Walking Gottingen is an immersive soundwalk, a portal of lived experiences, an array of voices and textures, a story of a street and of a neighbourhood. Walking Gottingen will use storytelling and natural sound to provide a complete experience for listeners as they walk down Gottingen Street in North End Halifax. They will be guided to certain landmarks and institutions, all while hearing the voices of the people who made the neighbourhood what it is today. Listeners will hear stories of triumph, stories of joy, stories of family, stories of adversity, and stories of change. Walking Gottingen will educate and inform newer residents of the neighbourhood of its profound history. The audio walk will also challenge anti-black racism, xenophobia, and postcolonial sentiments among the Halifax community. Listeners will hear moving, intimate descriptions of an area that has been the home of African Nova Scotians, immigrants, and members of the Mi’kmaq First Nation. But, the neighbourhood is changing. Walking Gottingen will preserve the neighbourhood’s history in its current incarnation as it confronts gentrification and displacement. Walking Gottingen is the passion project of Jayde Tynes, Francella Fiallos, with assistance from Sarah Poko. Walking Gottingen is funded and supported by the Inspirit Foundation, Halifax Community Investment Fund, Nova Scotia Public Interest Research Group, and CKDU-FM.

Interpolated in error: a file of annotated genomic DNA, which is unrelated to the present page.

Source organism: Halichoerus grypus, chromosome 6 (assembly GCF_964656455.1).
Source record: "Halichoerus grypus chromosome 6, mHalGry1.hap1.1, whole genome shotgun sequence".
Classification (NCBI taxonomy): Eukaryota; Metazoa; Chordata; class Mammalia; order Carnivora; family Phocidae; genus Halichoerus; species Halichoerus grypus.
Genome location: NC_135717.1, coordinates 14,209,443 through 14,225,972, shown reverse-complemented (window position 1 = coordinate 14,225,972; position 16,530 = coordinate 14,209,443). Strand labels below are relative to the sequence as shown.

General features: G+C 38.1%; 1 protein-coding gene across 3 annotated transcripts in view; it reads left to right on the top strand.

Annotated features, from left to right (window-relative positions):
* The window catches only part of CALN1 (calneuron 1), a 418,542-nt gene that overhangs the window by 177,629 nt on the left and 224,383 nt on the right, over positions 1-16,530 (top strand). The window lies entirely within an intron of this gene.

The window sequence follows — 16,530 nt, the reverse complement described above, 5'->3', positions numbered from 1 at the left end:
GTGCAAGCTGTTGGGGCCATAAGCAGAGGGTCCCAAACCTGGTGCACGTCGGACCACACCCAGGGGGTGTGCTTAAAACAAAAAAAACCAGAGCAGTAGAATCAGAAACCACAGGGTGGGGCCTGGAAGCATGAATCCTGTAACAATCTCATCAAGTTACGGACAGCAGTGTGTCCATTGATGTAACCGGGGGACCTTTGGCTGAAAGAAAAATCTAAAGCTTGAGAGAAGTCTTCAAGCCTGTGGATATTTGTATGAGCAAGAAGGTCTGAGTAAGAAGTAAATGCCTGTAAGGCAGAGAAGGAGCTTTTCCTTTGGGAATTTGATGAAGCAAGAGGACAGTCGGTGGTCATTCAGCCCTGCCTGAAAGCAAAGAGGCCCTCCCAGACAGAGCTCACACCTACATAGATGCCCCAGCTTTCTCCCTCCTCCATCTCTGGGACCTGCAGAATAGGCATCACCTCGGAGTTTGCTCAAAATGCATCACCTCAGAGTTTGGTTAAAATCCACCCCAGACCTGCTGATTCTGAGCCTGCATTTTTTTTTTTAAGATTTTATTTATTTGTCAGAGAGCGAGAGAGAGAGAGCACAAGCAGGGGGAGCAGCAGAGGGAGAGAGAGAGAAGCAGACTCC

As writer Ta-Nehisi Coates put it, anti-black racism is the belief that there is something wrong with Black people. It’s about systemic and institutional violence, it’s about historical and cultural inequalities, it’s about economic disparities experienced by Black people.
 A fear or distrust of people from different cultures
 Colonialism in Canada may be best understood as Indigenous peoples’ forced disconnection from land, culture and community by another group. It has its roots in Canada’s history but it is alive and well today, too. (From the Canadian Research Institute for the Advancement of Women).
African Nova Scotian and Indigenous Journalist Jayde Tynes is a reporter with CBC Nova Scotia and the host of a podcast that explores African Nova Scotian identity called My Blackness, My Truth that can be found on iTunes.
She studied commerce at Dalhousie University and is completing a Master’s degree in journalism at the University of King’s College. She was the diversity and outreach programming coordinator at CKDU. She has been organizing and participating in social justice activism in Nova Scotia for over nine years. Three generations of Jayde’s family have resided in the Gottingen Street area. Her work has been featured on Common Dreams, Star Metro Halifax, Diagnol, The Coast: Halifax’s Weekly News Paper, Popular Resistance, The Signal, Signal Radio, Information Morning NS and CBC Online.
Francella Fiallos is the programming and development director at CKDU, Dalhousie University’s campus radio station.
She has a master’s degree in journalism from the University of King’s College and a bachelor of journalism degree from Carleton University in Ottawa. She has received training in audio storytelling from the Association of Independents in Radio and the Centre for Documentary Studies at Duke University. Her work has been featured on CBC Radio, Examineradio, The Coast, and rabble.ca. She is a Polaris Music Prize juror.